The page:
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Original Article |

Recovery and Recurrence Following Treatment for Adolescent Major Depression FREE

John Curry, PhD; Susan Silva, PhD; Paul Rohde, PhD; Golda Ginsburg, PhD; Christopher Kratochvil, MD; Anne Simons, PhD; Jerry Kirchner, BS; Diane May, MA, MSN; Betsy Kennard, PsyD; Taryn Mayes, MS; Norah Feeny, PhD; Anne Marie Albano, PhD; Sarah Lavanier, PsyD; Mark Reinecke, PhD; Rachel Jacobs, PhD; Emily Becker-Weidman, PhD; Elizabeth Weller, MD; Graham Emslie, MD; John Walkup, MD; Elizabeth Kastelic, MD; Barbara Burns, PhD; Karen Wells, PhD; John March, MD, MPH
Arch Gen Psychiatry. 2011;68(3):263-269. doi:10.1001/archgenpsychiatry.2010.150.
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Published online

Major depressive disorder (MDD) is one of the most prevalent psychiatric disorders among adolescents, with rates of approximately 5.9% among females and 4.6% among males.1 It is associated with functional impairment, risk of suicide, and risk of adult depression.24 Thus, it is important to investigate not only the efficacy of adolescent MDD treatments but also whether they reduce risk of subsequent negative outcomes, especially depression recurrence.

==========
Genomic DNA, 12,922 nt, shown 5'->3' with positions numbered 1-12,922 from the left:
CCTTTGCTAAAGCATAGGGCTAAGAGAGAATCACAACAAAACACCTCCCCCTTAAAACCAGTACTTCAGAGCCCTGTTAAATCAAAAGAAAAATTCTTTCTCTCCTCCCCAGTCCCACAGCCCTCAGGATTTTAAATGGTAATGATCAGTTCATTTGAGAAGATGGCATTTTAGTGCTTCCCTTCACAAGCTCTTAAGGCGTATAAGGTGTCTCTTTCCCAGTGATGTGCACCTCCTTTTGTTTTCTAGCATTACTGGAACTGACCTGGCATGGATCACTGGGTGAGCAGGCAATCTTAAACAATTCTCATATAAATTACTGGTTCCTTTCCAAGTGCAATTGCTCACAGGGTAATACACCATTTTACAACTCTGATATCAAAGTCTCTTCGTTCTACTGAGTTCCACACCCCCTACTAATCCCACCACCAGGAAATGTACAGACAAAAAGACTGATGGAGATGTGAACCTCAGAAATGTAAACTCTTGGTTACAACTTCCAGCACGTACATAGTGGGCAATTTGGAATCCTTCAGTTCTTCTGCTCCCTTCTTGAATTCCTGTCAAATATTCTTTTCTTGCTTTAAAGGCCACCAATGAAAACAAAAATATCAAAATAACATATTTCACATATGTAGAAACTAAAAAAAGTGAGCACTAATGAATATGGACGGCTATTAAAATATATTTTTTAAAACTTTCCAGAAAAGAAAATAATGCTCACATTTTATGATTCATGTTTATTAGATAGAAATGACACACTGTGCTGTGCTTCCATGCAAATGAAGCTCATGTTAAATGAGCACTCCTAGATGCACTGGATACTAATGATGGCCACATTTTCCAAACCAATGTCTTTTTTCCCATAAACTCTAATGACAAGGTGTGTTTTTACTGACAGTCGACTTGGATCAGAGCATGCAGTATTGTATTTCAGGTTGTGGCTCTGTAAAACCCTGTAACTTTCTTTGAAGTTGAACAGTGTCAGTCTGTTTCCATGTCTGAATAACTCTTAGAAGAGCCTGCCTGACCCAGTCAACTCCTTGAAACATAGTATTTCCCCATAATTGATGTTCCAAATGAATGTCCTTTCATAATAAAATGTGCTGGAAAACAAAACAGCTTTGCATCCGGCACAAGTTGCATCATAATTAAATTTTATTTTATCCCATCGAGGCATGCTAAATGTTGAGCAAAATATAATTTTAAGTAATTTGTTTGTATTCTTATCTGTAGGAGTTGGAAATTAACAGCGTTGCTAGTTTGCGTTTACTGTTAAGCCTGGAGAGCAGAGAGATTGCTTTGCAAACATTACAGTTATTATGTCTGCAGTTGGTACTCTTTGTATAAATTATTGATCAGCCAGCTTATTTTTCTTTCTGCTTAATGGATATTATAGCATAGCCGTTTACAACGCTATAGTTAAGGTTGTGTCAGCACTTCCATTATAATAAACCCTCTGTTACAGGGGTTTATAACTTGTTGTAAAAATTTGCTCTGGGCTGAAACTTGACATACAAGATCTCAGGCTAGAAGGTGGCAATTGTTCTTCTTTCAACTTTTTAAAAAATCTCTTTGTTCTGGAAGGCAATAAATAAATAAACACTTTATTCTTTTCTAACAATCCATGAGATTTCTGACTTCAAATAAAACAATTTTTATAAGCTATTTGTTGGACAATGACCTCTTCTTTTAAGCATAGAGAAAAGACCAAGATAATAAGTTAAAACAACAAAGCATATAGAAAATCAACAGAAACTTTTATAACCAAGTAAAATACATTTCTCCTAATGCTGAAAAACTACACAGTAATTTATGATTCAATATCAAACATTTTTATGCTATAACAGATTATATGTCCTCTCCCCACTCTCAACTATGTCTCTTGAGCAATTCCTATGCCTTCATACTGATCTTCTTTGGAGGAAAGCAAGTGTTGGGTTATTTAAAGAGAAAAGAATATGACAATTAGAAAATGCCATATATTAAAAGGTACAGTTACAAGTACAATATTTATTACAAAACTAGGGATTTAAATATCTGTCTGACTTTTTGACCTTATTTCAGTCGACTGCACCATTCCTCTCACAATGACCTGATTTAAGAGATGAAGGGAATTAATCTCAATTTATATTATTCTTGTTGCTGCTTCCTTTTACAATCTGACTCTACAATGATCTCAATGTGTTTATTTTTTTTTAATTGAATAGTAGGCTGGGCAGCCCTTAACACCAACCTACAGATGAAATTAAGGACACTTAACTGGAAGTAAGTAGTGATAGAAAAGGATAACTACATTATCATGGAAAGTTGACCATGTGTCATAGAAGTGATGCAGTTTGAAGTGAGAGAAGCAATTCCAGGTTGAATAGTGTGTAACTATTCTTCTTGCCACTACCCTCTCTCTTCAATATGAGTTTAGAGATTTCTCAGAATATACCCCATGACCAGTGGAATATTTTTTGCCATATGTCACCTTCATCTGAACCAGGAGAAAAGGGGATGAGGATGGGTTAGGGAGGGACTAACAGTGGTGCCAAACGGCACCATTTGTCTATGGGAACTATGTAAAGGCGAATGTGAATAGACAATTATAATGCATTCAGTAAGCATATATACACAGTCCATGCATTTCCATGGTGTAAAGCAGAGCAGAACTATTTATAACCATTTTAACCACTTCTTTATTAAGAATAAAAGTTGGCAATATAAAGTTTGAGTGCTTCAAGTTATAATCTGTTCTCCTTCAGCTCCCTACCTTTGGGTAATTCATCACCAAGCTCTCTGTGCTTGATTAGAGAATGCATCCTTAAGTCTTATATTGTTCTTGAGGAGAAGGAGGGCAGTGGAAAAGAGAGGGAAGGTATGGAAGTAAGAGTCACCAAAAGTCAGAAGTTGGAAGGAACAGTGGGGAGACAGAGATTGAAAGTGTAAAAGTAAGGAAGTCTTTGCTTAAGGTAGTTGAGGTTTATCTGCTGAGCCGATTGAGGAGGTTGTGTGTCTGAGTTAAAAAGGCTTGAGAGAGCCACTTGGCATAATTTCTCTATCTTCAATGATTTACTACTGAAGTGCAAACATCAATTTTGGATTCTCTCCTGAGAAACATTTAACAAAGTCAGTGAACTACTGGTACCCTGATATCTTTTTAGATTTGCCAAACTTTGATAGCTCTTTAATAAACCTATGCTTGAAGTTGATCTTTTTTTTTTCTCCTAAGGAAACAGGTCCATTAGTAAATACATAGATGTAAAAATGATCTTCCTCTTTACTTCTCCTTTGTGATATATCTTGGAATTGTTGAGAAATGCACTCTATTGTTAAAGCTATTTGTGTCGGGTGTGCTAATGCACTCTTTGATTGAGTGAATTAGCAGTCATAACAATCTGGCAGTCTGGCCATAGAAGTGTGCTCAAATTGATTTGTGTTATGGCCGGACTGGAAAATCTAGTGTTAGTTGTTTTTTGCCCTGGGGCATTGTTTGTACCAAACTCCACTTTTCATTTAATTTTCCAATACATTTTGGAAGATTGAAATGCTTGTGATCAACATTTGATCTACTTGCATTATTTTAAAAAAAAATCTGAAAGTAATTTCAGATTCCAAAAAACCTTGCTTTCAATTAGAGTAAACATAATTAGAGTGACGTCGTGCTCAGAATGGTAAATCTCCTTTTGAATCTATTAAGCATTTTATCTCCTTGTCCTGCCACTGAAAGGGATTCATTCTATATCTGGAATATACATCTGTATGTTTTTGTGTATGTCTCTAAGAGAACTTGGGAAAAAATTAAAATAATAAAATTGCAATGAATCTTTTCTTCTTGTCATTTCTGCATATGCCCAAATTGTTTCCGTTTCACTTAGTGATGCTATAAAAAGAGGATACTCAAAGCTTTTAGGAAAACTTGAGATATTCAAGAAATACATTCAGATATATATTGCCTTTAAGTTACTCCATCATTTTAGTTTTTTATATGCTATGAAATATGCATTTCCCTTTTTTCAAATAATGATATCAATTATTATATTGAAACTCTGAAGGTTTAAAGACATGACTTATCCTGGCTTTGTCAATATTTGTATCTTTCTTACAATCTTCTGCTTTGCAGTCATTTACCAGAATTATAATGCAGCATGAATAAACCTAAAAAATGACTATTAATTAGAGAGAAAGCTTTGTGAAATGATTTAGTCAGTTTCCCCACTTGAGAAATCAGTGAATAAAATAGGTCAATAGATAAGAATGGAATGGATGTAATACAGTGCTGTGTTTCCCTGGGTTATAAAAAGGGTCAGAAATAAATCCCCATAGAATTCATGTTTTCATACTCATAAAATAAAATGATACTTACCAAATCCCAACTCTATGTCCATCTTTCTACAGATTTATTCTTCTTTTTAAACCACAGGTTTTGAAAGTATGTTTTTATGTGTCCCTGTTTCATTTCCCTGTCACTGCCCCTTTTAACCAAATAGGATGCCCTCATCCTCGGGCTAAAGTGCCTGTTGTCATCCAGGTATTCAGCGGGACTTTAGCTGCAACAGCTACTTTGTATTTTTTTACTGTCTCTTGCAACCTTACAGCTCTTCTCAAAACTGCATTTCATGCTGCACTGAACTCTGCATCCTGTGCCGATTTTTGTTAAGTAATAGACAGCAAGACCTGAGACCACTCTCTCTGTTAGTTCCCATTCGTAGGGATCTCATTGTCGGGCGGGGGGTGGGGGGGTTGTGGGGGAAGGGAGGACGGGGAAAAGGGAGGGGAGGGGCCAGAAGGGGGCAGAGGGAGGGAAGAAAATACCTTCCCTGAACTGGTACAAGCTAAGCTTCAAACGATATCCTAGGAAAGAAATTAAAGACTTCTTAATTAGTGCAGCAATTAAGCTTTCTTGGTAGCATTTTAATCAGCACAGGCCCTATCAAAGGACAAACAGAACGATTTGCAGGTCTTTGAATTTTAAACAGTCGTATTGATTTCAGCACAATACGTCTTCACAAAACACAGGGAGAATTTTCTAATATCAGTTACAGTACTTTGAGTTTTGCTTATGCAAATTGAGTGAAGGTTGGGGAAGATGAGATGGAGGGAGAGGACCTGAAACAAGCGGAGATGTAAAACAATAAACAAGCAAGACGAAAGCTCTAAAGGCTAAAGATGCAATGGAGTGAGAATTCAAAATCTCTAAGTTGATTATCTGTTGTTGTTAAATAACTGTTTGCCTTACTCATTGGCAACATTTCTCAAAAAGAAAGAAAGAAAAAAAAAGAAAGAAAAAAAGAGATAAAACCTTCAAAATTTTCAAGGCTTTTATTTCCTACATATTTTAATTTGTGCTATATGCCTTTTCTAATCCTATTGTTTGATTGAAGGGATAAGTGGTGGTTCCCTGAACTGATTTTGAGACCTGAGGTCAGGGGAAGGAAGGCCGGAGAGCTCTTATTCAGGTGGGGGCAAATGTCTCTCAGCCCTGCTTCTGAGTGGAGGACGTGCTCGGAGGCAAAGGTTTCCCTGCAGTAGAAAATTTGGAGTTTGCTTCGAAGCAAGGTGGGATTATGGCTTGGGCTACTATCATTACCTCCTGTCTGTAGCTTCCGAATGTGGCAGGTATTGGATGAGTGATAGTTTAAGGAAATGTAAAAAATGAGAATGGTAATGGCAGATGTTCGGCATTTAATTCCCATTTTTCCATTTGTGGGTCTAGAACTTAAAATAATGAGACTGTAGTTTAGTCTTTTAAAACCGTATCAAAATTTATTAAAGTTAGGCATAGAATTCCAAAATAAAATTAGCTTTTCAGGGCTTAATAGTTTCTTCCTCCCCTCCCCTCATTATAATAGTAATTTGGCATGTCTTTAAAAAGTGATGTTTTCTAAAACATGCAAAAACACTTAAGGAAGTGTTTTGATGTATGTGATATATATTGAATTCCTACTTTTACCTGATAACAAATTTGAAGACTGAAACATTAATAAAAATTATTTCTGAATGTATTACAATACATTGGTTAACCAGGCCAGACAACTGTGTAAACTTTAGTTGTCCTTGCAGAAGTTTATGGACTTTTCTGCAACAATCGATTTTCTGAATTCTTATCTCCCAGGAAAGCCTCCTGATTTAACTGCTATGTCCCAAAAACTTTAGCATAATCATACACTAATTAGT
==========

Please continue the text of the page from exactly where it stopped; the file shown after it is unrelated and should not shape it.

The episodic nature of adolescent MDD is evident across community and clinical samples. In community samples, approximately 75% of MDD episodes end within 6 to 15 months.57However, recurrence rates reach 45% in 6 years.4 In clinical samples, recovery rates 1 year after treatment onset range from 81% to 98%,8,9 but recurrence rates range from 54% in 3 years among outpatients8 to more than 60% in 1 year for inpatients.9

Treatment studies usually report outcomes of response (clinically significant improvement) and remission (no or very few remaining symptoms).10,11 Three clinical trials have also reported rates of recovery (maintenance of remission for an extended period) and recurrence (a new episode following recovery). Emslie et al12 assessed 87 child and adolescent outpatients with MDD 1 year after treatment with fluoxetine hydrochloride or placebo. Eighty-five percent had recovered, but 39% of recovered patients experienced a recurrence. Rates were not reported by initial randomized treatment. Clarke et al13 followed up 64 depressed adolescents treated with cognitive behavioral therapy (CBT). Over 2 years, almost all recovered; however, 22% of recovered adolescents experienced a recurrence. Birmaher et al14 followed up 107 depressed adolescents 2 years after treatment with 1 of 3 psychotherapies. Eighty percent recovered, with no differences among treatments. However, 30% of recovered adolescents had 1 recurrence and 8% had 2 recurrences. Thus, even effective treatments can be followed by recurrence rates of 30% to 40% within 1 to 2 years, with no treatment yet surpassing others in preventing recurrence.